Today, the extremist voices dominate the discourse and the liberal-Jewish voice is not as loud as is needs to be in order to affect the change we are seeking in the public discourse in Israel. This voice needs to be amplified through dialogue with our natural allies overseas. This new and young Israeli Judaism seeks to change Israeli society in a very similar way to what progressive American Jews hope for. It seeks to abolish or significantly change the Nation-State Law, strengthen the democratic foundations of the State of Israel, end the occupation, dismantle the Chief Rabbinate, strive for equal rights, strengthen the voices of the periphery and empower the processes of modernization in the Arab and ultra-Orthodox societies. It is the sane and centrist Israeli voice, the voice that portrays a hopeful future, a voice that seeks to find its reverberations throughout Israel and the Jewish world, a voice that can be articulated in two languages, in Hebrew and English, both parts of a single shared tradition.
What bridge does Daniel Gordis offer? What vision does he have? Indeed, as he describes, 82% of Israeli Jews today identify themselves as right or center-right, but more than 60% still believe that the two-state solution is preferable and feasible, so in fact there is a much broader consensus between the American and Israeli communities than Gordis presents. It is the Israeli and American leadership that is contributing to dismantling our broad common denominator. True, sometimes my overseas allies may exaggerate, and perhaps they are not always completely accurate, but they are still my allies. Gordis’s claims invite to center-stage the voices that separate – the populistic, nationalistic and particularistic. IfNotNow may represent a voice, which is difficult to hear, but it is still a distinctly Jewish voice. Despite the challenge, I deal with it and do not run away from it. We Israelis have learned only too well in recent years what happens when an entire camp is delegitimized because of a single organization.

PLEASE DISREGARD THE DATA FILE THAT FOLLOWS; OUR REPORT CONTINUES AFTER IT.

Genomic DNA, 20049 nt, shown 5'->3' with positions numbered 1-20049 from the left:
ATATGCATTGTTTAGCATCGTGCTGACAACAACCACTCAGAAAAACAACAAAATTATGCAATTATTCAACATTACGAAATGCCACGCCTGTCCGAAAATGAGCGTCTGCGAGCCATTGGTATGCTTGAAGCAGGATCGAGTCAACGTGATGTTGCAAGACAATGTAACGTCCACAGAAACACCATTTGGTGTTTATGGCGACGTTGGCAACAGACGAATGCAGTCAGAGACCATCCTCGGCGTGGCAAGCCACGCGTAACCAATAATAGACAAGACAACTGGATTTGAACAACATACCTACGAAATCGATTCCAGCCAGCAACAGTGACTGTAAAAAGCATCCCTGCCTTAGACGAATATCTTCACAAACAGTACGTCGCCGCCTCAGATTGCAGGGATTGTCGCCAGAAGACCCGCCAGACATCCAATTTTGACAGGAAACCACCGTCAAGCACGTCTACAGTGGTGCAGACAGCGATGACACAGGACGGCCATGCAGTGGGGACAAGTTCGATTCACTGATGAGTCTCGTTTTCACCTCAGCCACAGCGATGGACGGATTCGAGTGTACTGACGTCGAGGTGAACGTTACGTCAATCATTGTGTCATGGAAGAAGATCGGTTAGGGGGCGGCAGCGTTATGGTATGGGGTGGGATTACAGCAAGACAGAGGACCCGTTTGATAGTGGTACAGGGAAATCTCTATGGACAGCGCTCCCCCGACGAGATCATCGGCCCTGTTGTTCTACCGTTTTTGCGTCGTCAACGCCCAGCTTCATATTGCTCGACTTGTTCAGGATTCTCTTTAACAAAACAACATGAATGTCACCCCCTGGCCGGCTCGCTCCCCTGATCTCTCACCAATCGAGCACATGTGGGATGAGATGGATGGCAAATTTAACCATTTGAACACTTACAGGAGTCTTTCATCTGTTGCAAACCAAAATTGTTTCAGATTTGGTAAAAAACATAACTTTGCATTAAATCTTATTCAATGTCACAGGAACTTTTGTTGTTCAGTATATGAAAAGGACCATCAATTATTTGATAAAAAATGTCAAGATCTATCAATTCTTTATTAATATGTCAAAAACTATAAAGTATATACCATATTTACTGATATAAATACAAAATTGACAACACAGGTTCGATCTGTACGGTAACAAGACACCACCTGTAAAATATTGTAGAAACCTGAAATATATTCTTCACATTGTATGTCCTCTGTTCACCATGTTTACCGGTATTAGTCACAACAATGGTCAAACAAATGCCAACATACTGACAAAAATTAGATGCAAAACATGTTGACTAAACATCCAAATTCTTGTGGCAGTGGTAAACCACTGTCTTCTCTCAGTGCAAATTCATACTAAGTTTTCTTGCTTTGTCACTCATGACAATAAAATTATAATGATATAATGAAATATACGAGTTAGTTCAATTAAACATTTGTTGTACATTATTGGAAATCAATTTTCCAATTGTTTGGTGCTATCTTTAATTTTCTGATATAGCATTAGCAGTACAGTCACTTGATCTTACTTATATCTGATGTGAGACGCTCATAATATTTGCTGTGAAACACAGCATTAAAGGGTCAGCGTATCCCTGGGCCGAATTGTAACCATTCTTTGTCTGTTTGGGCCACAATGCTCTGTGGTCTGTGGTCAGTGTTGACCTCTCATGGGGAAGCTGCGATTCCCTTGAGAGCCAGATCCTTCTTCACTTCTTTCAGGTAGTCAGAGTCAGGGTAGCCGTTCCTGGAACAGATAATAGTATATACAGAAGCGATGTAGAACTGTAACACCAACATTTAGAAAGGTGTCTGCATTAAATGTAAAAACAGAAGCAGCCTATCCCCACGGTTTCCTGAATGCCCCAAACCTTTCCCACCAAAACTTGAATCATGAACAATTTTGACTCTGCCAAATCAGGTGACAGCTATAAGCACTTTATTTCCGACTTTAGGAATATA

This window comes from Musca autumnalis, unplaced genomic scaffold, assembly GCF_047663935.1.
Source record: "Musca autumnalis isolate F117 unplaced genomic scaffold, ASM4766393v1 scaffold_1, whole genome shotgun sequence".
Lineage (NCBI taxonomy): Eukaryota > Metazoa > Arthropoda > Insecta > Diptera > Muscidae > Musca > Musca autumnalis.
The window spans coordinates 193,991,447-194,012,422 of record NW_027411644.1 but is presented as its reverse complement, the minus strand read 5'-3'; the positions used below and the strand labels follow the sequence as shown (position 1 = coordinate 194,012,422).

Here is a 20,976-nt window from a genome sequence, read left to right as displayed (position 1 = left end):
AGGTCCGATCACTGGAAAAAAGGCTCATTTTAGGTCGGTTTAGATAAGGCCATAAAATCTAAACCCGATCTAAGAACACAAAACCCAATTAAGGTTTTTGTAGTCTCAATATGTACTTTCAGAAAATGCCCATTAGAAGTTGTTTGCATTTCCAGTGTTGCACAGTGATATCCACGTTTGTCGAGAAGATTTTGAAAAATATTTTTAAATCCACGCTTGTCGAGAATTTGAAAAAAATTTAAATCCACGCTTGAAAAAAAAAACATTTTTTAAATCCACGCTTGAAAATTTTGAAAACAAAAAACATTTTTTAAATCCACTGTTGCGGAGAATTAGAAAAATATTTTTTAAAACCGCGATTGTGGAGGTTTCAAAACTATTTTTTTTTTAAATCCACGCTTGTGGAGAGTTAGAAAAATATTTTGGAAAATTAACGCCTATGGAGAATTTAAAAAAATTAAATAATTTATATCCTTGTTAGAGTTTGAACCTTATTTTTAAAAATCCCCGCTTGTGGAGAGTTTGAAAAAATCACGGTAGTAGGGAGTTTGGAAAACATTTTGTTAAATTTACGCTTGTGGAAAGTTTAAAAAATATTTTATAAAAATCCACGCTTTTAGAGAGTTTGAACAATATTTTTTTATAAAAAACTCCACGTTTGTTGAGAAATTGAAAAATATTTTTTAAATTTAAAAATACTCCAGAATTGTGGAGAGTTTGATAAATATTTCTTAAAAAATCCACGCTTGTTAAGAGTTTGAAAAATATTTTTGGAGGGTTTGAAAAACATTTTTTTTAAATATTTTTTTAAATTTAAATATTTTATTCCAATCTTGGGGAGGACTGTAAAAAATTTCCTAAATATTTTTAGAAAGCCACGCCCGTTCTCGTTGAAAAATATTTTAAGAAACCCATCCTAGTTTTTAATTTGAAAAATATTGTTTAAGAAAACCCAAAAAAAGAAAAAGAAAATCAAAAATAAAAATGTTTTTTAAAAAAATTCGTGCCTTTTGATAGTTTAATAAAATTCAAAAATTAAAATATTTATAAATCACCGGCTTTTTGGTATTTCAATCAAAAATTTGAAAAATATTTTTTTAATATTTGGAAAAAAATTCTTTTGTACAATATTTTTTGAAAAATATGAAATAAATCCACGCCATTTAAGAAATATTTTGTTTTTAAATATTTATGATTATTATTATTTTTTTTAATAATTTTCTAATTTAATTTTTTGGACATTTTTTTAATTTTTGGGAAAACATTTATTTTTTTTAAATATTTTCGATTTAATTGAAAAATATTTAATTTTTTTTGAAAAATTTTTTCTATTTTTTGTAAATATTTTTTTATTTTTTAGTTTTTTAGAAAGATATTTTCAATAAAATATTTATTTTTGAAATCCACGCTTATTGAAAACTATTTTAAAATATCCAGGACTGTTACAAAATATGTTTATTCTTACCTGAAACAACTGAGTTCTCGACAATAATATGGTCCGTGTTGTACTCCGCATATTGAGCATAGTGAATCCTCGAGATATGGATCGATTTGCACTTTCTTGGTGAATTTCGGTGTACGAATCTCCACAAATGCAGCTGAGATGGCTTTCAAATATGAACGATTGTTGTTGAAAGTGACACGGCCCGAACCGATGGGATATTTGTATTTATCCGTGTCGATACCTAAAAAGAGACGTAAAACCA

Gordis is angry at the demand of the American Jewish left to change the content of Birthright trips to Israel. I do not dispute the central role of Taglit-Birthright Israel in shaping and strengthening the connection between young American Jews and Israel, but why does Gordis not ask himself honestly why the numbers of participants are dropping? Why fewer young Americans are choosing to sign up for Birthright and more are choosing alternative or independent journeys to Israel? Gordis suffers here from either insincerity or unwillingness to delve deeper into the problem, focusing solely upon contradicting the other side. I do not know whether I agree with all of Beinart’s and others’ proposals to change Birthright’s curriculum, but it is clear from their suggestions that they are listening to the questions which concern the younger generation, questions that Gordis is unable or unwilling to confront.
I believe that the key to renewing the vitality of the relationship between young Americans and Israel is not in listening to the Palestinians, but by listening to the Israelis. And here Gordis and I agree: Young Americans should meet young Israelis, engage, learn and argue with one another, and form a new kind of conversation. Currently most of the time on Birthright programs, is spent passively listening to “expert” lectures and meeting soldiers with whom they exchange more fluids than words, opinions and ideas. In both cases there is little conversation and certainly no deep encounter. Young Americans need to meet their counterparts – students, entrepreneurs, young leaders – people who are similarly inquisitive about their Jewish identity in a changing world and jointly exploring their need for community and meaning. Through these encounters, empathy, solidarity and mutual caring can emerge and create a truly productive and inspirational discourse.
About the Author:
Dr. Ariel Levinson is the Founder and Director of the Jerusalem Secular Yeshiva, part of BINA: The Jewish Movement for Social Change. He is a Lecturer on Jewish culture at the Schechter Institute and the Hebrew Union College in Jerusalem. Curator and artistic and academic director of many initiatives and cultural events in the city.